Broden makes his position on LGBT issues clear

Stephen Broden is running for Congress against Eddie Bernice Johnson. He is the Republican even though his web site and campaign literature mention “Tea Party” but do not say “Republican Party.”

After we mentioned in a previous post that Broden’s literature uses anti-gay buzz words, John Charles McKee pointed us to the above clip of Broden on Glenn Beck’s show, where he was quite specific about what he thinks about equality for gays and lesbians. The 30th district includes a large LGBT population.

Broden states his opposition to hate crime legislation that includes the LGBT community and to employment non-discrimination. Here’s what he says toward the end of the above clip:

BRODEN: I just want to beg to differ with my colleagues there. I think the failure of pastors to take the lead in this issue — on these issues is the reason why we are seeing the kind of problems or melees that we’re seeing in our culture today.

In addition to that, I want to introduce my friend to the idea of hate crime legislation, introduce them to the idea of a 501(C)(3) that is used to knock Christians around and keep them silent, from speaking out in America today.

I want to introduce them to the idea of ENDA, which is Employment Non-Discrimination, which is bullying people and pushing Christians into hiring people that they should not hire.

McKee wrote to us, “It’s vital for both our community and decent people everywhere that Stephen Broden is not just dog whistling anti-gay policies, he has stated his desire for the gay community to be persecuted by Christians flat out.”

The Morning News endorsed Broden on Monday. The basis of the endorsement is their disenchantment with Johnson who funneled scholarship money to relatives. Broden’s hatred of the district’s huge LGBT community did not figure into their endorsement. They wrote:

He pastors a small mission church near Fair Park, whose goal is to transform the lives of pimps, prostitutes and addicts. Having seen the district’s needs from the ground up, he believes much more could be done to create jobs and stability.

Apparently The DMN believes those jobs for pimps should come from the LGBT community.

—  David Taffet

Broden’s campaign literature includes anti-gay buzz words but not his party affiliation

Pastor Stephen Broden with Karl Rove

This morning I had campaign literature for Pastor Stephen Broden hanging on my front door when I left the house. He’s running for Congress against incumbent Eddie Bernice Johnson. (I include the title “Pastor” in his name because he does so in the literature.)

I assume Broden is running on the Republican ticket, because his yard signs are red and Johnson is a Democrat. But in his campaign literature he never mentions the R word. Understandable in the heavily Democratic Oak Cliff and Oak Lawn district. But on his website he does mention Tea Party.

On his website, among his list of supporters are a number of people marked “precinct chair.” None of them are listed as “Republican precinct chair,” however.

Broden uses anti-gay buzz phrases to boost his conservative cred. He’s “pro-family” as if he’s campaigning against someone who hates her family.

He’s for a “strong national defense.” Is he talking about keeping a gay translator like Lt. Dan Choi in the military or would that weaken defense? He can’t be talking about Johnson’s House vote for the huge defense appropriations bill that failed to make it through the Senate yesterday because of a Republican filibuster. Note to Broden: Waterboarding might make prisoners talk, but it doesn’t make them talk in English.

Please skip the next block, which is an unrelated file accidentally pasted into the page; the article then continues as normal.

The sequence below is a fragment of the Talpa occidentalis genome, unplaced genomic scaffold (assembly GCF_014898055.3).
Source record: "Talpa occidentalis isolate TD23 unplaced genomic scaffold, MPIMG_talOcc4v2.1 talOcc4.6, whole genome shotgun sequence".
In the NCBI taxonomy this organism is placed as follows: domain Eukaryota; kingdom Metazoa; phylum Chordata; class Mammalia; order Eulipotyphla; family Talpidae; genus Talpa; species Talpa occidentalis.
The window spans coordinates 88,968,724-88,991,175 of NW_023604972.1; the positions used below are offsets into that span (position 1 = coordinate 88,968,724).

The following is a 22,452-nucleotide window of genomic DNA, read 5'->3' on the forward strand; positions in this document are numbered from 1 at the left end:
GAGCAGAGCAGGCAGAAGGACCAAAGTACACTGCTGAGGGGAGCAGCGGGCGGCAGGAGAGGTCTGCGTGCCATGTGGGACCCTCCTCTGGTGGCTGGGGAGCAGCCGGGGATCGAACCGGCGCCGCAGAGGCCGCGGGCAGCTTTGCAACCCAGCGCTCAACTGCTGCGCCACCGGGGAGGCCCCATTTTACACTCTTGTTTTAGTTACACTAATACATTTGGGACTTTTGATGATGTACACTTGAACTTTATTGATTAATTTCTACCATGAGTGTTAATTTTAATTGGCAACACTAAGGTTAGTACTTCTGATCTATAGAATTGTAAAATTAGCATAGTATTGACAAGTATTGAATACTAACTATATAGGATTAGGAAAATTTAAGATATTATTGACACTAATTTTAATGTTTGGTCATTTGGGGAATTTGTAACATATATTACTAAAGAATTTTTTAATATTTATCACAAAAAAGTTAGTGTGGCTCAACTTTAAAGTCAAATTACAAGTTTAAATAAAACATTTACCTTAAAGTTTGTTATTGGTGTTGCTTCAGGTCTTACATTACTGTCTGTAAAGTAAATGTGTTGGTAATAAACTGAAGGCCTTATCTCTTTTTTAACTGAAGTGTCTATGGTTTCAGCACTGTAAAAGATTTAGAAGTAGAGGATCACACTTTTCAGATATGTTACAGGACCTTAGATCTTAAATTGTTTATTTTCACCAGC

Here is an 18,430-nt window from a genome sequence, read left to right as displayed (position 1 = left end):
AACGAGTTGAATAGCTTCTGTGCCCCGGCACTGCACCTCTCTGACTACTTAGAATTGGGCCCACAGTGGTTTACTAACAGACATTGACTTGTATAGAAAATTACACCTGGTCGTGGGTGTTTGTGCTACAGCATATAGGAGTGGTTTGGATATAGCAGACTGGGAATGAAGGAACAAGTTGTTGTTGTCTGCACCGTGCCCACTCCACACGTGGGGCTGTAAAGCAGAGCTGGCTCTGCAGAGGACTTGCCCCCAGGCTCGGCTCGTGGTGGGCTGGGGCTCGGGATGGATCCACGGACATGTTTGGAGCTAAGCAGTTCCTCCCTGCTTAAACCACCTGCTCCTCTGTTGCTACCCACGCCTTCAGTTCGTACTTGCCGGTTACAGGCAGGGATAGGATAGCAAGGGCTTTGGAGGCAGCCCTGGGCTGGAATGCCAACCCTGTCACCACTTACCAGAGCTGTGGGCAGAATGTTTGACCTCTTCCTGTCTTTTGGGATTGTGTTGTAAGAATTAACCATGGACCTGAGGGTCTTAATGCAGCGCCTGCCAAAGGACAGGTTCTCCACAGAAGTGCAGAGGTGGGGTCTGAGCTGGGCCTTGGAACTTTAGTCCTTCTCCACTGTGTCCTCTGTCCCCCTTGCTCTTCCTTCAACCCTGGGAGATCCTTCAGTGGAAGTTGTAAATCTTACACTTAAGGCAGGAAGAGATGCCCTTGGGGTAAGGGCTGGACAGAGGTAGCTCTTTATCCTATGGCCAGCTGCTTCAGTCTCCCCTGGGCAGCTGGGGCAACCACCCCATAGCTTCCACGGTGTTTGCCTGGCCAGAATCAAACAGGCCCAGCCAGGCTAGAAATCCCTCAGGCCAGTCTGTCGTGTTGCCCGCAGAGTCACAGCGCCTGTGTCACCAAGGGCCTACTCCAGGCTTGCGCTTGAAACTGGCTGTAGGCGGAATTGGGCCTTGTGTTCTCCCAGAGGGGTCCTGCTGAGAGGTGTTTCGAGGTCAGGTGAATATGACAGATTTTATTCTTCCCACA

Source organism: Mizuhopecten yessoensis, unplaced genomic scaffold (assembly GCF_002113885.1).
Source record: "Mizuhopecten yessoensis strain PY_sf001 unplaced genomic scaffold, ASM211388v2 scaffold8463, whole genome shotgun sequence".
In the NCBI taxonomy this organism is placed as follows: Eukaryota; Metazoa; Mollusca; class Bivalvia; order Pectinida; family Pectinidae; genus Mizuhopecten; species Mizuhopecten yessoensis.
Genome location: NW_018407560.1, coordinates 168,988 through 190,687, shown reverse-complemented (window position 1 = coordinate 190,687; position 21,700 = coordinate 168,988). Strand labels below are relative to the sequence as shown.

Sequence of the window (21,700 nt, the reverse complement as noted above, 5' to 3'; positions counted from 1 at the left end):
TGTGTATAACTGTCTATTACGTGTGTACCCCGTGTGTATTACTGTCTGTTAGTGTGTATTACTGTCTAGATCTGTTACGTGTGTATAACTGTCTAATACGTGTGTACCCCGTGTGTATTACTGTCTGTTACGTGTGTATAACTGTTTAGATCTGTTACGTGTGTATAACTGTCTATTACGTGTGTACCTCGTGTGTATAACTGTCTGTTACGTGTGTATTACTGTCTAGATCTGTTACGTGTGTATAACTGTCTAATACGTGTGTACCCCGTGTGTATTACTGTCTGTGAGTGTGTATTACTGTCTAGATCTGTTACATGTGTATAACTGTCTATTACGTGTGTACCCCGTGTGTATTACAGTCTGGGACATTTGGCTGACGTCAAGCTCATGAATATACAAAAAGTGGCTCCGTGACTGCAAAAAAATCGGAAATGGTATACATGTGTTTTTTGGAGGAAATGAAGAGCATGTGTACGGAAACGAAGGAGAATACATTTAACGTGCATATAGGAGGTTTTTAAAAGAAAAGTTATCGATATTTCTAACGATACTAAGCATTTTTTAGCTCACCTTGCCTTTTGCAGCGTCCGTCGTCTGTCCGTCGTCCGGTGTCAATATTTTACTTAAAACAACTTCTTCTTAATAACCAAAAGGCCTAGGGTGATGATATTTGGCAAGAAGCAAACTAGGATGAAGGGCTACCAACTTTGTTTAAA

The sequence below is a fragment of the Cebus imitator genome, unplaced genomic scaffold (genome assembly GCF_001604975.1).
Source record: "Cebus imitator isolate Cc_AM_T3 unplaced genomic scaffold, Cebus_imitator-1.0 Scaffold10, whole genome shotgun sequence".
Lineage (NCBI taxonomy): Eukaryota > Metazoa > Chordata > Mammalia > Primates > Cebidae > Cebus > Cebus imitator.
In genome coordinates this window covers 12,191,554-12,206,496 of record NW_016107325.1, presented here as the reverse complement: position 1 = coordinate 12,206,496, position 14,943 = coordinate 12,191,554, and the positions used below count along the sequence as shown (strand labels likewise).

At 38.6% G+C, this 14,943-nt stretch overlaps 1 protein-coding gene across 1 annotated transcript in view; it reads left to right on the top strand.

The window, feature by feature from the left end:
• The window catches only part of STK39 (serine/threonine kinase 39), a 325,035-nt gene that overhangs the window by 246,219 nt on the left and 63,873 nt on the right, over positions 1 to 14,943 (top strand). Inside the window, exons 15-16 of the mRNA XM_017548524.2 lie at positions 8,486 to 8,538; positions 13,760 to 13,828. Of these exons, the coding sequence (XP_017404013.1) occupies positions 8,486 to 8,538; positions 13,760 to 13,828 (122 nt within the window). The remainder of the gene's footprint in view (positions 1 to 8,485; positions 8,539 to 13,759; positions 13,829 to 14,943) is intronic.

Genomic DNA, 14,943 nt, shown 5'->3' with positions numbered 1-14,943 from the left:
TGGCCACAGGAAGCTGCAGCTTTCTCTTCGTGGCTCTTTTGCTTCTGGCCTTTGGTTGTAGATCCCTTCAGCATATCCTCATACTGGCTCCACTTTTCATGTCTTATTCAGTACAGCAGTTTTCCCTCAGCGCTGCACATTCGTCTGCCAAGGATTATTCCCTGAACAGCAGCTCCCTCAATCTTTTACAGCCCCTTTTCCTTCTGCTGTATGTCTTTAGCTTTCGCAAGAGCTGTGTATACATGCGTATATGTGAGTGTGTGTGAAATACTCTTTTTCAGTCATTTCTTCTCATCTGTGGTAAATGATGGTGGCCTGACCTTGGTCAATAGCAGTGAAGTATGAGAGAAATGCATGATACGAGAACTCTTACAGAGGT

He’s for vouchers, so he can send his children to schools that won’t allow gays and lesbians to send their children to those schools. Funny, a few years ago, most Texas schools would have kept his kids out.

His No. 1 reason under “Why I’m running” is “Concern over the turn from founding principles & Judeo-Christian values to socialism.” But he never says which “Judeo-Christian” principles those would be. Probably not the Judeo ones that are quite Socialist. Like commandments about caring for the poor, the sick and treating others as you would be treated — you know, equality.

On issues, he’s pro-10th amendment. That’s the states’ rights amendment. The one that was used to justify slavery is some states since the federal government didn’t prohibit it. The one used to deny blacks the right to vote, since how to register voters was not enumerated in the Constitution and so it was left to the states. Interesting position for an African-American candidate to take.

But I found his omission of affiliation with his party the most interesting part of his door hanger and website. An Independent would actually have a better chance to win that district, but he is the Republican candidate in House District 30.

I’m glad Johnson has an opponent. I’ve lived in her district since she was my Oak Cliff state representative. But no one should be running unopposed. They should have to stand up and defend their record. But candidates should be honest and list their party. Using red ink on printed materials is a wink, wink.

More information you won’t find on his website. Yesterday, Sarah Palin endorsed Broden. On her Facebook page, Palin wrote:

It’s an honor to support Stephen Broden to represent Texas’ 30th Congressional District. As a teacher and pastor he has made it his life’s work to support the good people of the Fair Park and South Dallas areas in the beautiful Lone Star State.

I’m not sure what good a Palin endorsement will do someone in a district that was packed more than 80 percent Democratic in the last redistricting. A better question might be: Why was I reading Sarah Palin’s Facebook page?

—  David Taffet